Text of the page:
The Risks of the Pebble Mine Proposal

Proposed mining in the Bristol Bay Fishery Reserve.  Credit: Renewable Resource Coalition
Proposed mining in the Bristol Bay Fisheries Reserve
Credit: Renewable Resources Coalition

Roughly 200 miles southwest of Anchorage, Alaska, and just north of Lake Iliamna, the Pebble Limited Partnership (commonly called the Pebble Partnership of Anglo American PLC and Northern Dynasty Minerals), intends to build the Pebble mine, consisting of what would be the largest open pit mine in North America, and an additional large underground block-cave mine. Owners hope to excavate billions of tons of raw ore, primarily seeking significant quantities of copper, gold and molybdenum, along with smaller yields of silver, palladium and rhenium.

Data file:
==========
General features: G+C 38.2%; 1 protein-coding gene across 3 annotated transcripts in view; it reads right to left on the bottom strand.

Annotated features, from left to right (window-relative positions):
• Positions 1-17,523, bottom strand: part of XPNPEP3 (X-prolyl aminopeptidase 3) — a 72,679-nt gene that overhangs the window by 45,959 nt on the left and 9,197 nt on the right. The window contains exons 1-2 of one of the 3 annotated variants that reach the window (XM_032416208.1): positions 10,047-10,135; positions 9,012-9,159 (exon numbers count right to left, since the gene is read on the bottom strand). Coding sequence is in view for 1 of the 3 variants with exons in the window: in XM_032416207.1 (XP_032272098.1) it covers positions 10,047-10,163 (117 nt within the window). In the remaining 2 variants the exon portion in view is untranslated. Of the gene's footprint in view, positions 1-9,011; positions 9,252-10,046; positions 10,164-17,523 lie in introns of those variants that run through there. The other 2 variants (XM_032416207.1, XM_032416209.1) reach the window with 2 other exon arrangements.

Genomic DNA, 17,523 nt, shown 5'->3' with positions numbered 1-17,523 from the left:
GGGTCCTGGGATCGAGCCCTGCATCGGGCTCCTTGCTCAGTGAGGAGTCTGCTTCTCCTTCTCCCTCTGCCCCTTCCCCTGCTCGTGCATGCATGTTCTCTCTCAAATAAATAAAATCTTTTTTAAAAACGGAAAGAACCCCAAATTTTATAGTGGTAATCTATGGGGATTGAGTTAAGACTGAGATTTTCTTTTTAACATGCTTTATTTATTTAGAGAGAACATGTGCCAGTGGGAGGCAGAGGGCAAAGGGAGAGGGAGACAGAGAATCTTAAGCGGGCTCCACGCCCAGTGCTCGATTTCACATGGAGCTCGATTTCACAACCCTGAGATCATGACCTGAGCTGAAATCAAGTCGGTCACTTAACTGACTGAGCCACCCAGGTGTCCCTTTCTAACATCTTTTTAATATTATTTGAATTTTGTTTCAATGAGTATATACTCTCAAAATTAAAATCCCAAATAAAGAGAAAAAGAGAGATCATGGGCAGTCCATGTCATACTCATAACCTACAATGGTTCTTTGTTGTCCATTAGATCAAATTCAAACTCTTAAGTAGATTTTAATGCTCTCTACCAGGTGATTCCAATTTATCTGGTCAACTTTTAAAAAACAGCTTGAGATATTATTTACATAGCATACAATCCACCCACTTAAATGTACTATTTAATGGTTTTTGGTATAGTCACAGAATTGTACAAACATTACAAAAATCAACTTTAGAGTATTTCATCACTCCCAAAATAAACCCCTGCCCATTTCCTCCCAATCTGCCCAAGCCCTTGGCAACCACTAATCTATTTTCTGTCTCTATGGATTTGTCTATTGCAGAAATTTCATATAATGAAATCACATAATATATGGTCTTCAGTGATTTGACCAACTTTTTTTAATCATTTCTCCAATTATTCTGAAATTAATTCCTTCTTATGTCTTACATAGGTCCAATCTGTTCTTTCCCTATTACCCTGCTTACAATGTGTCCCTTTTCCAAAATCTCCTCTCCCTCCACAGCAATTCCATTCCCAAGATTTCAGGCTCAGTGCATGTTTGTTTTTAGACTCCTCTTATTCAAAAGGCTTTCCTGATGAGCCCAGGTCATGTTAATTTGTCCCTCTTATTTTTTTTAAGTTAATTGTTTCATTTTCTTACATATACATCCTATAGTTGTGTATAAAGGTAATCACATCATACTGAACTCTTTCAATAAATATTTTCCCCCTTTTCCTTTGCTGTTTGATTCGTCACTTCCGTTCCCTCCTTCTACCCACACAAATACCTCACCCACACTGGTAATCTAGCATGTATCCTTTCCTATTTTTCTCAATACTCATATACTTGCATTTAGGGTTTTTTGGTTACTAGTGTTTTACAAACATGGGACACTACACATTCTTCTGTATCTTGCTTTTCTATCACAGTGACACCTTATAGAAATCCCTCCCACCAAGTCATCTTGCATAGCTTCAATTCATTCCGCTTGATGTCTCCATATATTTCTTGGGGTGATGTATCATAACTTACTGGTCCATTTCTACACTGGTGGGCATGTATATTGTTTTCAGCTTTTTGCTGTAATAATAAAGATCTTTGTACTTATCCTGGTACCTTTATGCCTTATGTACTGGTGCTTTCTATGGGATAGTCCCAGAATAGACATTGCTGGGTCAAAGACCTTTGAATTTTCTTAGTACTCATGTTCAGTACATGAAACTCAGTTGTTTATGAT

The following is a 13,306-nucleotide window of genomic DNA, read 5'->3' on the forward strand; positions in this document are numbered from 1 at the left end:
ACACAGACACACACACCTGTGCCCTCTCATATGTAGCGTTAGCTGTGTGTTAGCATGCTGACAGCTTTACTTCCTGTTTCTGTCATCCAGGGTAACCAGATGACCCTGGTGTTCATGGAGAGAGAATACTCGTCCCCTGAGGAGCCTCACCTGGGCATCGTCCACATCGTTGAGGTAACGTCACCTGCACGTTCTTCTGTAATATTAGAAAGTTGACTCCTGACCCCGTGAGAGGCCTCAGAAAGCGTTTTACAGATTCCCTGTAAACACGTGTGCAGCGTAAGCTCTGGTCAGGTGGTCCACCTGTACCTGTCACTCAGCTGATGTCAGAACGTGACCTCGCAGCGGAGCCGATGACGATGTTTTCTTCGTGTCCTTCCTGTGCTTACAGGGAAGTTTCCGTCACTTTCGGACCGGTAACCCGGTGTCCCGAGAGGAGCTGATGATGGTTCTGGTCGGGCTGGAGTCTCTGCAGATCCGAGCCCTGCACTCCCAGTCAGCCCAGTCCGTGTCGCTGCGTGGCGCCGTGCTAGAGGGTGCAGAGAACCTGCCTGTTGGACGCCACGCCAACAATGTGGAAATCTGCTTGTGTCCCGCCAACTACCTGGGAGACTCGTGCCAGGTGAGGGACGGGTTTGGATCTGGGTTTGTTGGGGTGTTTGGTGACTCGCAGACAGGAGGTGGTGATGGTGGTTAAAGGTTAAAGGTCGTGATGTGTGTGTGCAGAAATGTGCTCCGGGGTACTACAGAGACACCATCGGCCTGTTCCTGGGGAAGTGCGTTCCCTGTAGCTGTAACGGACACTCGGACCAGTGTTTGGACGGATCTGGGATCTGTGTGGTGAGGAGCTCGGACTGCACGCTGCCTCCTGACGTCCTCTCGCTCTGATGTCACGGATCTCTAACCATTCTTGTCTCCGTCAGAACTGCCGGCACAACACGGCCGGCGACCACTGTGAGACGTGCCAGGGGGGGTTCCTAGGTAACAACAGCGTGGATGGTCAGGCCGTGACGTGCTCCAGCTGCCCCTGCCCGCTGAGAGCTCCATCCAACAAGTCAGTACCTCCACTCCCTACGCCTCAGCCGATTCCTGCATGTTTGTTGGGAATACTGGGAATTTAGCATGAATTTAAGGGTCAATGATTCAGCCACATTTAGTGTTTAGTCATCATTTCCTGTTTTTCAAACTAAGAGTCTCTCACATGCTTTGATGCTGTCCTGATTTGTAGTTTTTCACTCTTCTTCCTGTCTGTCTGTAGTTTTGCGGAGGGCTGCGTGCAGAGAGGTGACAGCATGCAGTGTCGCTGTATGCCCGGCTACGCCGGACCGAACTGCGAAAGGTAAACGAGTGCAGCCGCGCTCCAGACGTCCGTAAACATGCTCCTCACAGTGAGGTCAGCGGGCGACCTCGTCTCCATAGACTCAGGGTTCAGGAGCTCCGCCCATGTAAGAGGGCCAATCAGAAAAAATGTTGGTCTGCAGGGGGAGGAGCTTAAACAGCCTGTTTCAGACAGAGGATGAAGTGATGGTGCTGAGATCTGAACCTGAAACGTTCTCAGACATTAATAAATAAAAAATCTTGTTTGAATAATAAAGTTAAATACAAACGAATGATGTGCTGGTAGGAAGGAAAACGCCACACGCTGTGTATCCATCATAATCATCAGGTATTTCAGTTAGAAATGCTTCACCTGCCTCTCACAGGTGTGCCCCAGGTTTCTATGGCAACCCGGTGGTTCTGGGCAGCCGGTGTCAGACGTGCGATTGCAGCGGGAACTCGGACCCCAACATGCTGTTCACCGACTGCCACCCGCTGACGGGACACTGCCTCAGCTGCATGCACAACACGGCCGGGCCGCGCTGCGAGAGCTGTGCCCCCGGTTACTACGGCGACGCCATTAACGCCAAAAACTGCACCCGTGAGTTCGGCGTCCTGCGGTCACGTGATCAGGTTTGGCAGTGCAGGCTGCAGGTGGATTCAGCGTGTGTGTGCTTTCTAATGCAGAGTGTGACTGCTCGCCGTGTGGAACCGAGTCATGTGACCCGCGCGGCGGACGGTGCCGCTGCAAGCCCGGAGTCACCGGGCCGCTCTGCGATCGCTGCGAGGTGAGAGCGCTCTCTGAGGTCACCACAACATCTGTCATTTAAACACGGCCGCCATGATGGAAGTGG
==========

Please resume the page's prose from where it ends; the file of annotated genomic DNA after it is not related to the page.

This pristine wilderness, which includes prime spawning habitat for the world's most productive wild sockeye fishery, would be devastated by the Pebble Mine.

EPA Study Released:
Pebble Mine Will Have Severe Consequences for Salmon Streams

Alaska's Bristol Bay watershed supports the most productive wild sockeye salmon fishery in the world. In response to local concerns from Alaska Native Tribes and commercial fishermen, the U.S. Environmental Protection Agency (EPA) has just released a study about the threat of the Pebble Mine to the Bristol Bay fishery.

The study highlights the global significance of the Bristol Bay fishery, and outlines the severe consequences to salmon streams if the Pebble deposit is mined. Learn more about the study findings.

It now makes sense for the EPA to use its Clean Water Act authority to protect Bristol Bay.